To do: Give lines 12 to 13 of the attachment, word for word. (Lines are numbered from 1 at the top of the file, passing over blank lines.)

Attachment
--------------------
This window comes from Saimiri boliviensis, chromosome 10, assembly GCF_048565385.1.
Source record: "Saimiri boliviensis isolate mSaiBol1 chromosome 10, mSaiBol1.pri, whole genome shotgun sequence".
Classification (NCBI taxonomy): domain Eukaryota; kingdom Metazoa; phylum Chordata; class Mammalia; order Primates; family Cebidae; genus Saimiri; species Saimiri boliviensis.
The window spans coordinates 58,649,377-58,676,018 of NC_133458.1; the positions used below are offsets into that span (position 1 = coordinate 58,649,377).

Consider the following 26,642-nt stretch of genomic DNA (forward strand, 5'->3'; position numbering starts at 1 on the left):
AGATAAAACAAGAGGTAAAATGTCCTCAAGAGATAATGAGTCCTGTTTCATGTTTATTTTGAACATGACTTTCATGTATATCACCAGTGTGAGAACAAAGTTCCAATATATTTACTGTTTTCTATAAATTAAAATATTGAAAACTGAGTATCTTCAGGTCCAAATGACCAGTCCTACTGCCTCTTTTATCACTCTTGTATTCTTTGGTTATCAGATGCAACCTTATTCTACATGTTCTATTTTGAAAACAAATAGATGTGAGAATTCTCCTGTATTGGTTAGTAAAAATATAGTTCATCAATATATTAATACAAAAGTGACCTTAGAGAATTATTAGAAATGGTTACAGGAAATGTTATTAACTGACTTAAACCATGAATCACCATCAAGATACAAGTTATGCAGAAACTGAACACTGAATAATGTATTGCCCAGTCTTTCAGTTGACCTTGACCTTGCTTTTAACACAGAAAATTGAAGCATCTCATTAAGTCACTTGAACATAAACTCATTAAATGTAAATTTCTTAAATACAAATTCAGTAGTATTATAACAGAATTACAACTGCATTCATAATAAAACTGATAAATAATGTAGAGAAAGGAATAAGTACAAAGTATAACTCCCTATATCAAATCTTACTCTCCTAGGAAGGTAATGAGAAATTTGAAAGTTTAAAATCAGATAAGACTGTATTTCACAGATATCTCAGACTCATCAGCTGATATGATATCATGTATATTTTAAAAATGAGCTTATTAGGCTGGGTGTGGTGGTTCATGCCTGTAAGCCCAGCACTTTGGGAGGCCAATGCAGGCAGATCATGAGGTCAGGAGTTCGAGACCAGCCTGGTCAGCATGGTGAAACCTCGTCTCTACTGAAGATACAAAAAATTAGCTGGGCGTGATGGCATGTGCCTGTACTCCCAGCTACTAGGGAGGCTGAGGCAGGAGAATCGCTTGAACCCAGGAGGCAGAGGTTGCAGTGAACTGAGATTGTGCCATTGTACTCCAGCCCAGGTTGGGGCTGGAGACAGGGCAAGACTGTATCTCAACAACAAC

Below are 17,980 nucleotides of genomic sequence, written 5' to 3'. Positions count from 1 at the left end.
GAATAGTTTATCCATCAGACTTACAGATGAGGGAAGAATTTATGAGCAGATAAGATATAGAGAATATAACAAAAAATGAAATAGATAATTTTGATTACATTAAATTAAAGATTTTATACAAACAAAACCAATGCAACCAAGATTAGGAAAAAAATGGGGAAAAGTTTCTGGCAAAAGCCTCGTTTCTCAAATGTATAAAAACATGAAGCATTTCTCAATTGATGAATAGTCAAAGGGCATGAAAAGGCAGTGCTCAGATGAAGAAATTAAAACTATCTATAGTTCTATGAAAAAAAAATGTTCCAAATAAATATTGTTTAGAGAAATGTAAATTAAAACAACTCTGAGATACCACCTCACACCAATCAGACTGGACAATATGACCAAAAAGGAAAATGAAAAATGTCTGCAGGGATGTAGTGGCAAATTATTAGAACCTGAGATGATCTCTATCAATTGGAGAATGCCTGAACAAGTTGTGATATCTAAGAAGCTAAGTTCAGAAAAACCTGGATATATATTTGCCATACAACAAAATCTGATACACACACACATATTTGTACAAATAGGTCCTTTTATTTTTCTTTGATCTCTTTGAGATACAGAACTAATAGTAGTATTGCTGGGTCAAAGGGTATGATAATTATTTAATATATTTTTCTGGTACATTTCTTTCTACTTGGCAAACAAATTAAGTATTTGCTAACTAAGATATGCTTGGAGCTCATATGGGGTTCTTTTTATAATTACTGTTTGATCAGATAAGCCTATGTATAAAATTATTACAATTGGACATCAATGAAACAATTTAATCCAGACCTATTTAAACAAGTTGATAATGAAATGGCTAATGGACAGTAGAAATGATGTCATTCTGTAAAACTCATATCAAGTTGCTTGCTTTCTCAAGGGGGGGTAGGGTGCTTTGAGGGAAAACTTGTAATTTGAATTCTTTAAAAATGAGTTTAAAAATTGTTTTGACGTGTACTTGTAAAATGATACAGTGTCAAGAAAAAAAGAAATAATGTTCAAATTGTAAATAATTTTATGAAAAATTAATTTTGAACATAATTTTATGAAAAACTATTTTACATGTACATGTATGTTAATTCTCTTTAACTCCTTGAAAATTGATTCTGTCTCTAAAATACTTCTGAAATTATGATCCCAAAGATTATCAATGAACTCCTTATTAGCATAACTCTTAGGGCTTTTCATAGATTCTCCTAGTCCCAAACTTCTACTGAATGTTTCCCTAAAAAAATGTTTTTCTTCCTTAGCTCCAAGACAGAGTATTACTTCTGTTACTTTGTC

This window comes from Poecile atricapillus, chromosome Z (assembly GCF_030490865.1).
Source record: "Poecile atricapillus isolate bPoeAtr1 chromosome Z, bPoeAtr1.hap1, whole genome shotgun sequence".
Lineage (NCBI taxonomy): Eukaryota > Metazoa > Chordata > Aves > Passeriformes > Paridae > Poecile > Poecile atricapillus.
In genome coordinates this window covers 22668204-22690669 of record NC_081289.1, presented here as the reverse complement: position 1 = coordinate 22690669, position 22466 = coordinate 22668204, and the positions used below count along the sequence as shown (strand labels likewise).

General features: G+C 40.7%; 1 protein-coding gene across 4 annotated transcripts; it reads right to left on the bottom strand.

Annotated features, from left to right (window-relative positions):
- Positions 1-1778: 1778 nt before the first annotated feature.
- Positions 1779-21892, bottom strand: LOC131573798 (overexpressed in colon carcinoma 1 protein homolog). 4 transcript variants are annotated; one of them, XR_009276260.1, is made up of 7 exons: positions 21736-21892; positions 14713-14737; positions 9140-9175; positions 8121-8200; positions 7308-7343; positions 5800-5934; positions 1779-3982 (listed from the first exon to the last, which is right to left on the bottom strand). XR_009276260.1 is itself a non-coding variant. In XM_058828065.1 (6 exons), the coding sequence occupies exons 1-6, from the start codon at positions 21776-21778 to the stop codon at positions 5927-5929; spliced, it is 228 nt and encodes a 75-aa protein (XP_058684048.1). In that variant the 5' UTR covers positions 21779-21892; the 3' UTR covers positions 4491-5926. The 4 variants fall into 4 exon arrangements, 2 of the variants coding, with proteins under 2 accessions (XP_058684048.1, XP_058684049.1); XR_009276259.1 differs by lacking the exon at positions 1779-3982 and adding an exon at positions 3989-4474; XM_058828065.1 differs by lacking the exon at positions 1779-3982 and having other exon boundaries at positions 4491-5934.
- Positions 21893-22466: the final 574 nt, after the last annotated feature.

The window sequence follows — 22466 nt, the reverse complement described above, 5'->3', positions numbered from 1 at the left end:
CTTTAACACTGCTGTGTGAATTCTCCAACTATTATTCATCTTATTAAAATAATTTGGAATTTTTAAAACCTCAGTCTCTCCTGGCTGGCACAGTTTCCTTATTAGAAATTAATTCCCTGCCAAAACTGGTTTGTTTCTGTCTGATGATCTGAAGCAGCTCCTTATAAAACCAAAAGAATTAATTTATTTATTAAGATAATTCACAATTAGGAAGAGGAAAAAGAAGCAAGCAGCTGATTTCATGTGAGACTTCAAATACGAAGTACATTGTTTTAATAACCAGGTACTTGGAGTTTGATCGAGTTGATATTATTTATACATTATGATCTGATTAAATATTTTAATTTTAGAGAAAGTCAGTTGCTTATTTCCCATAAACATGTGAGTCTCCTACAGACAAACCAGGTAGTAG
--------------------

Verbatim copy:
In genome coordinates this window covers 22668204-22690669 of record NC_081289.1, presented here as the reverse complement: position 1 = coordinate 22690669, position 22466 = coordinate 22668204, and the positions used below count along the sequence as shown (strand labels likewise).

General features: G+C 40.7%; 1 protein-coding gene across 4 annotated transcripts; it reads right to left on the bottom strand.